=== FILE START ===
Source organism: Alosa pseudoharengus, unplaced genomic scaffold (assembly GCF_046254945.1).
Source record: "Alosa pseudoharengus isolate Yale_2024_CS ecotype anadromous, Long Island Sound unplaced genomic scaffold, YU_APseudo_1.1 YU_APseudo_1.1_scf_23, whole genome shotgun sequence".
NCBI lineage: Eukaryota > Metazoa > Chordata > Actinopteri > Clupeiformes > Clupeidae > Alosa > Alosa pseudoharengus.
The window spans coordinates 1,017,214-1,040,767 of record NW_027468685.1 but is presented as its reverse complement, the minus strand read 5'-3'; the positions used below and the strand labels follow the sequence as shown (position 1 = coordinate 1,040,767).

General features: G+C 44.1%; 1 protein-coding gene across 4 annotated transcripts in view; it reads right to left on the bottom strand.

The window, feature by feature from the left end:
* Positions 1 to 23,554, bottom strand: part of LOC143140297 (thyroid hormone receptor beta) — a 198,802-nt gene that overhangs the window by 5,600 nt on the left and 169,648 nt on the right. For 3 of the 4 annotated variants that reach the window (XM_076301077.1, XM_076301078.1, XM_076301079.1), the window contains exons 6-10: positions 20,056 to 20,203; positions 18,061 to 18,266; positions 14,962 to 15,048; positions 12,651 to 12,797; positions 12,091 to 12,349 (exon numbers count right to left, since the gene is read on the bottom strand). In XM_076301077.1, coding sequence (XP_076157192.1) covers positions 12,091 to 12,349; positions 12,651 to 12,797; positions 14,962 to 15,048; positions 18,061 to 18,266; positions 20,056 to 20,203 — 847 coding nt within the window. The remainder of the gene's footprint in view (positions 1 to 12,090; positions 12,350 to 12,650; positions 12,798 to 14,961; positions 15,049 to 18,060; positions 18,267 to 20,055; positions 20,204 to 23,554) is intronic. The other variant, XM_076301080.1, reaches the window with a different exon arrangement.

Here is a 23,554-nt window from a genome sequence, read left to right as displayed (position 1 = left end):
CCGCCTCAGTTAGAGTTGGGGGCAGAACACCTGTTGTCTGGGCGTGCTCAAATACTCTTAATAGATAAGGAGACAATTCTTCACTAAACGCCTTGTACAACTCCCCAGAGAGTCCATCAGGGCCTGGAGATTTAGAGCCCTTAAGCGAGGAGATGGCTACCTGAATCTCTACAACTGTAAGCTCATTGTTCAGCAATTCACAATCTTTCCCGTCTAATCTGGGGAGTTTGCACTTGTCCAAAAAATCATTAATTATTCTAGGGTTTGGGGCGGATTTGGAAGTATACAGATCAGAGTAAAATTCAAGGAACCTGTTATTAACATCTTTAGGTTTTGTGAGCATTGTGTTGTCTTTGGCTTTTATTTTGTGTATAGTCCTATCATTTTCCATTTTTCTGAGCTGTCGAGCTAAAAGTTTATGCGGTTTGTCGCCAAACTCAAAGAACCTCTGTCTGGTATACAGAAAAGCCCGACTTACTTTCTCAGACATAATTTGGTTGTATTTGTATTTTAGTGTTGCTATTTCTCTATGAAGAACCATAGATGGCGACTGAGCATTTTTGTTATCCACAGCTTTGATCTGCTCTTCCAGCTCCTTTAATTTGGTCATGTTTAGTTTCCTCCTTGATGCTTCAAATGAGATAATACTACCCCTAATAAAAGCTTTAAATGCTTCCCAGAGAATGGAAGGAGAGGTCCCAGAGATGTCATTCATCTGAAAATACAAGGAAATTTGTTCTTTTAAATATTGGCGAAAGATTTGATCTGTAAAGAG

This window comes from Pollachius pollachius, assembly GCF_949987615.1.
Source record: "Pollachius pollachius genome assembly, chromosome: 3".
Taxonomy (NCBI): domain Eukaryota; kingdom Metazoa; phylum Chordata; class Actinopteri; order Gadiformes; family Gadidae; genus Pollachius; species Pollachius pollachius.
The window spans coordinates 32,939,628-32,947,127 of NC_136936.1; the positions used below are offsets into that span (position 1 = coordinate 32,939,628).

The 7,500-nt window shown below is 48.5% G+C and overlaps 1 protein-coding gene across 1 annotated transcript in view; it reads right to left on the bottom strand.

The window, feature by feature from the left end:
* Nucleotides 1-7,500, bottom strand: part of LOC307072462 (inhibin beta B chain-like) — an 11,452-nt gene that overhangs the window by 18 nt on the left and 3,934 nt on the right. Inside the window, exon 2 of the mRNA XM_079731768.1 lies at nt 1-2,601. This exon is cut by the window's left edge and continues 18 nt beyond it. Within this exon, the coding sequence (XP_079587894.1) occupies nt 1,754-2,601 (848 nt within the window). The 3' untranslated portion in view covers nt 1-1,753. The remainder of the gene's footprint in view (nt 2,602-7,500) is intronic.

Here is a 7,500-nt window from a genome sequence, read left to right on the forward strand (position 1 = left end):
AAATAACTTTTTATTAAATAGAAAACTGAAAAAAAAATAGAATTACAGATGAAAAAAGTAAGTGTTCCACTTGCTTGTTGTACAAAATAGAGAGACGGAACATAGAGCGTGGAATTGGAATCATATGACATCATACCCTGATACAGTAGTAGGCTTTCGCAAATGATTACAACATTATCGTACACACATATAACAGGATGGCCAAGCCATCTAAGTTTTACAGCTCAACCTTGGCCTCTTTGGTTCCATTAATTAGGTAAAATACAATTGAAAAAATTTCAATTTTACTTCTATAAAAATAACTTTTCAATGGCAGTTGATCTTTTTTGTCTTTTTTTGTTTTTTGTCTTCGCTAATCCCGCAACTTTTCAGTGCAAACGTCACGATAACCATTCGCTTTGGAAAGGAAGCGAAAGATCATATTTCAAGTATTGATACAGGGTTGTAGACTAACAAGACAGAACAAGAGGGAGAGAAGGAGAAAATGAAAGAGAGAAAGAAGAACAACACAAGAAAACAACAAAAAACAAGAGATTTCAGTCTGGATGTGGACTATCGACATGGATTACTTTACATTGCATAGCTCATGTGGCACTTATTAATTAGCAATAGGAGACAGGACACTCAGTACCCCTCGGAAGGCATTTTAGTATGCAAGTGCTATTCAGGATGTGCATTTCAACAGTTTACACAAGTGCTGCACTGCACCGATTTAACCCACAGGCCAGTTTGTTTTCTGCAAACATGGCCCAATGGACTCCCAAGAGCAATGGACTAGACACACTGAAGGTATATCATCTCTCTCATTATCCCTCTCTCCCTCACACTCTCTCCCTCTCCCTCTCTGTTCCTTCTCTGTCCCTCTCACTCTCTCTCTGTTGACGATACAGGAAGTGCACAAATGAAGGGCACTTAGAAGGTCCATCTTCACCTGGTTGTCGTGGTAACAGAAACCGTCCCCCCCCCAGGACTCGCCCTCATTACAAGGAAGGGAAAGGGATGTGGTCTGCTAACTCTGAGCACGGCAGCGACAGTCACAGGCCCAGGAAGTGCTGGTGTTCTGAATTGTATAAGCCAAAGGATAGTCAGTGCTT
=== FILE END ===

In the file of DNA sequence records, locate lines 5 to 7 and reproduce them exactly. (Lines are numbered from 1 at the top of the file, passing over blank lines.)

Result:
General features: G+C 44.1%; 1 protein-coding gene across 4 annotated transcripts in view; it reads right to left on the bottom strand.

The window, feature by feature from the left end:
* Positions 1 to 23,554, bottom strand: part of LOC143140297 (thyroid hormone receptor beta) — a 198,802-nt gene that overhangs the window by 5,600 nt on the left and 169,648 nt on the right. For 3 of the 4 annotated variants that reach the window (XM_076301077.1, XM_076301078.1, XM_076301079.1), the window contains exons 6-10: positions 20,056 to 20,203; positions 18,061 to 18,266; positions 14,962 to 15,048; positions 12,651 to 12,797; positions 12,091 to 12,349 (exon numbers count right to left, since the gene is read on the bottom strand). In XM_076301077.1, coding sequence (XP_076157192.1) covers positions 12,091 to 12,349; positions 12,651 to 12,797; positions 14,962 to 15,048; positions 18,061 to 18,266; positions 20,056 to 20,203 — 847 coding nt within the window. The remainder of the gene's footprint in view (positions 1 to 12,090; positions 12,350 to 12,650; positions 12,798 to 14,961; positions 15,049 to 18,060; positions 18,267 to 20,055; positions 20,204 to 23,554) is intronic. The other variant, XM_076301080.1, reaches the window with a different exon arrangement.